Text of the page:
Within a few minutes after we arrived, Jimmy walked into the apartment, wearing a red Winston Cup jacket and carrying an enormous stack of 33 1/3 RPM records. Miss Roslyn had kicked him out of the Governor’s Mansion. She had invited over a group of ladies for tea and didn’t want to hear rock music in the background.
We spent the next hour or so analyzing the music of these two new Southern Rock bands, the Allman Brothers and Lynyrd Skynyrd. Then, a man, about 30 years old, opened the glass-paned door of the apartment without knocking. In a voice that periodically stuttered, he shouted, “Hey Jimmy, my plane arrived early and Roslyn said to come over here.” We thought, “Who is this jerk, interrupting our party?”
The grimaces on our faces quickly turned to frozen smiles and standing at attention, when Jimmy said, “I would like y’all to meet one of the youngest men ever to be elected to the US Senate, Joe Biden of Delaware. He was just sworn in a month ago.”
Senator Biden then introduced his nephew, who was his traveling companion. We welcomed them to our circle of chairs and sofas. However, they first asked where the bathroom was and then to be excused for a bit.
In their absence, Jimmy asked us not to mention anything about his family. Behind the Senator’s smiles, he was drowning in grief. That is why his nephew was traveling with him. Seven weeks earlier, on December 18, 1972, Biden’s wife, Neila, and baby daughter, Naomi, had been killed in a horrific automobile accident. Their young sons, Hunter and Beau had also been seriously injured, but survived.
Jimmy then explained to us that Biden was virtually unknown a year ago, but was asked to run for Senator, because it was thought that no Democrat had a chance against the Republican incumbent, Caleb Boggs, who was heavily supported by Richard Nixon. Biden’s campaign had virtually no money and was given no chance of winning. He won.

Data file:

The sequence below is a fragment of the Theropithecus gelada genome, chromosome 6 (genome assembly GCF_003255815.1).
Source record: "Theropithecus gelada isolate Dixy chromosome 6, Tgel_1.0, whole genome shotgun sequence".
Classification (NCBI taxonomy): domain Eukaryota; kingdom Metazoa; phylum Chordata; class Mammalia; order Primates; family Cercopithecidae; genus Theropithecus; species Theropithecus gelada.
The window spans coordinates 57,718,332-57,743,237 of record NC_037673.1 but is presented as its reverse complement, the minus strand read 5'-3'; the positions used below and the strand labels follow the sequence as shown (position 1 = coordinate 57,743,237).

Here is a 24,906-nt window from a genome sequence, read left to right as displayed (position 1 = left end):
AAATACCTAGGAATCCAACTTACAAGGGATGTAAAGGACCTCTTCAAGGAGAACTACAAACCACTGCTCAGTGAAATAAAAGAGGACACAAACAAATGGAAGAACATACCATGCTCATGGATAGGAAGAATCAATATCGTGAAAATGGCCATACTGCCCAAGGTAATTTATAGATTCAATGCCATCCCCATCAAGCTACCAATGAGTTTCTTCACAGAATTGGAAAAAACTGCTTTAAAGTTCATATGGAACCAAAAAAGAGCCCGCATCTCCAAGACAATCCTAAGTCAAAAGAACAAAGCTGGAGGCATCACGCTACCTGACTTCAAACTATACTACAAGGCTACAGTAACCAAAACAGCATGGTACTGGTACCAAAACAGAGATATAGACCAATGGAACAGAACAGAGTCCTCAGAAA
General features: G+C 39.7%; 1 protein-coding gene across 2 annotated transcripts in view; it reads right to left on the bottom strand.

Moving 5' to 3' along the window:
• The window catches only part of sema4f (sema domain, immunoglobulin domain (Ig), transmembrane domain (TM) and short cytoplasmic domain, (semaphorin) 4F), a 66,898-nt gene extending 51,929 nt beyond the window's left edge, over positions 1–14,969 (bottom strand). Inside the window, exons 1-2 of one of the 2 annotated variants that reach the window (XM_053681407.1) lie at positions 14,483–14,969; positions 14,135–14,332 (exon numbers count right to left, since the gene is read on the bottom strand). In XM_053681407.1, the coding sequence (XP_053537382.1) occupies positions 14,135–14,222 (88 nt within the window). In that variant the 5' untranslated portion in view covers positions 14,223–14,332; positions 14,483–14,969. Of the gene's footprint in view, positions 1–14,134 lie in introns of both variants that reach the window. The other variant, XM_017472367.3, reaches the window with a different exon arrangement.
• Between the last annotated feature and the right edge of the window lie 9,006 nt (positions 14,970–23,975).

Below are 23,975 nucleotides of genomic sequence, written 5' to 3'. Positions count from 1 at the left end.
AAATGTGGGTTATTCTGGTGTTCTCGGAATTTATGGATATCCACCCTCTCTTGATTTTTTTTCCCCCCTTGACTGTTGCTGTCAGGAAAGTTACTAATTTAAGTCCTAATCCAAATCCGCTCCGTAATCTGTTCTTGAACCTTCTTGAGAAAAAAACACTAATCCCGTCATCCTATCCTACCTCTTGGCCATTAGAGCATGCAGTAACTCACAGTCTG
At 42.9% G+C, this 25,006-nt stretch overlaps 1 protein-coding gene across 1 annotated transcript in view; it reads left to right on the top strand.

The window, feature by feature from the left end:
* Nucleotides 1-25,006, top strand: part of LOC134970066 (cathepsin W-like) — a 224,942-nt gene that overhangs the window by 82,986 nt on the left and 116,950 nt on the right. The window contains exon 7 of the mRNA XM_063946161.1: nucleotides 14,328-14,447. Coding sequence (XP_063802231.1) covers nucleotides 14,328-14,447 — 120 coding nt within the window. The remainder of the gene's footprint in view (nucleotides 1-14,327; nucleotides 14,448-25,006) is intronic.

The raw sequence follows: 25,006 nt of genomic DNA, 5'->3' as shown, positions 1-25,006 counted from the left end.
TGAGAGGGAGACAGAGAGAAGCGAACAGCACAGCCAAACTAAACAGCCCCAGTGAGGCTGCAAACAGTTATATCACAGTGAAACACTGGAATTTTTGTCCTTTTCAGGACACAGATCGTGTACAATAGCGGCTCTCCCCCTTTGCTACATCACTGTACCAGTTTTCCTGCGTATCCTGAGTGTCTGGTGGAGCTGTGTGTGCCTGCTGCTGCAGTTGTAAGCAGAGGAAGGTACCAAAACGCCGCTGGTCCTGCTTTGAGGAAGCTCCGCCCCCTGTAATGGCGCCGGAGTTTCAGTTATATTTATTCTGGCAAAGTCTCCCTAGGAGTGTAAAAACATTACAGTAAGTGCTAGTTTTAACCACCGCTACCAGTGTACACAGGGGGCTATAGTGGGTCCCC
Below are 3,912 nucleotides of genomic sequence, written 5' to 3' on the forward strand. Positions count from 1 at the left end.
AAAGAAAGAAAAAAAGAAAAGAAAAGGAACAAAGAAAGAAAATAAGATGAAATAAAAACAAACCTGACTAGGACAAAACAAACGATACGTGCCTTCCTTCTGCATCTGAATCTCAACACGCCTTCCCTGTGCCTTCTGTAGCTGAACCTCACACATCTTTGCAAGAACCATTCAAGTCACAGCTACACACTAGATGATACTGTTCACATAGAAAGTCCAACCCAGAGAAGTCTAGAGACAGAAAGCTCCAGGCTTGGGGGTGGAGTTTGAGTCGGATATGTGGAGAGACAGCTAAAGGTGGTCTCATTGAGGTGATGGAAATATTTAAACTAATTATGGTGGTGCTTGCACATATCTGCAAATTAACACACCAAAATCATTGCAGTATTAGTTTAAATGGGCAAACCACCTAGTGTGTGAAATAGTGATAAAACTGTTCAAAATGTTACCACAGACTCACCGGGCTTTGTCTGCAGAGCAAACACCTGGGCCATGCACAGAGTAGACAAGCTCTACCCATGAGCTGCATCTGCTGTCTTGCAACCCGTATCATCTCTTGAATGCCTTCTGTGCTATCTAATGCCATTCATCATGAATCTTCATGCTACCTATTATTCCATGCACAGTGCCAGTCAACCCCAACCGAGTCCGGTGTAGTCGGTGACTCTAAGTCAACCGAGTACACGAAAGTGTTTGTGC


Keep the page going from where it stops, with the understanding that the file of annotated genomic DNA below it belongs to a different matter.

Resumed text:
Teaching Joe about Southern Rock
We continued to play albums of famous Southern Rock bands and Soul singers from Georgia such as the Allman Brothers, Ray Charles, Atlanta Rhythm Section, James Brown, Otis Redding, Lynyrd Skynyrd*, Georgia Satellites, Sam & Dave, Dennis Yost & The Classics IV, Brenda Lee and Ray Stevens.
*Lynyrd Skynyrd formed in Jacksonville, but cut their records in Atlanta . . . and first became known, while performing in Atlanta and Macon.
I hate to say this about the next president of the United States, but on that date in time, he was absolutely a nerd, when it came to popular music. He had never heard of any of these bands. He apparently didn’t even know how to dance, because if he could dance, he would have at least known the names of the rock bands. Jimmy had to teach him about popular music in baby steps in order to bring Joe up to the late 20th century.
But you know . . . there was something about that man that you couldn’t help but like. Yes, he was Duddly-DoRight square, who stuttered sometimes, but he was very sincere, well-educated and intelligent . . . very honest. He was a decent man, through and through.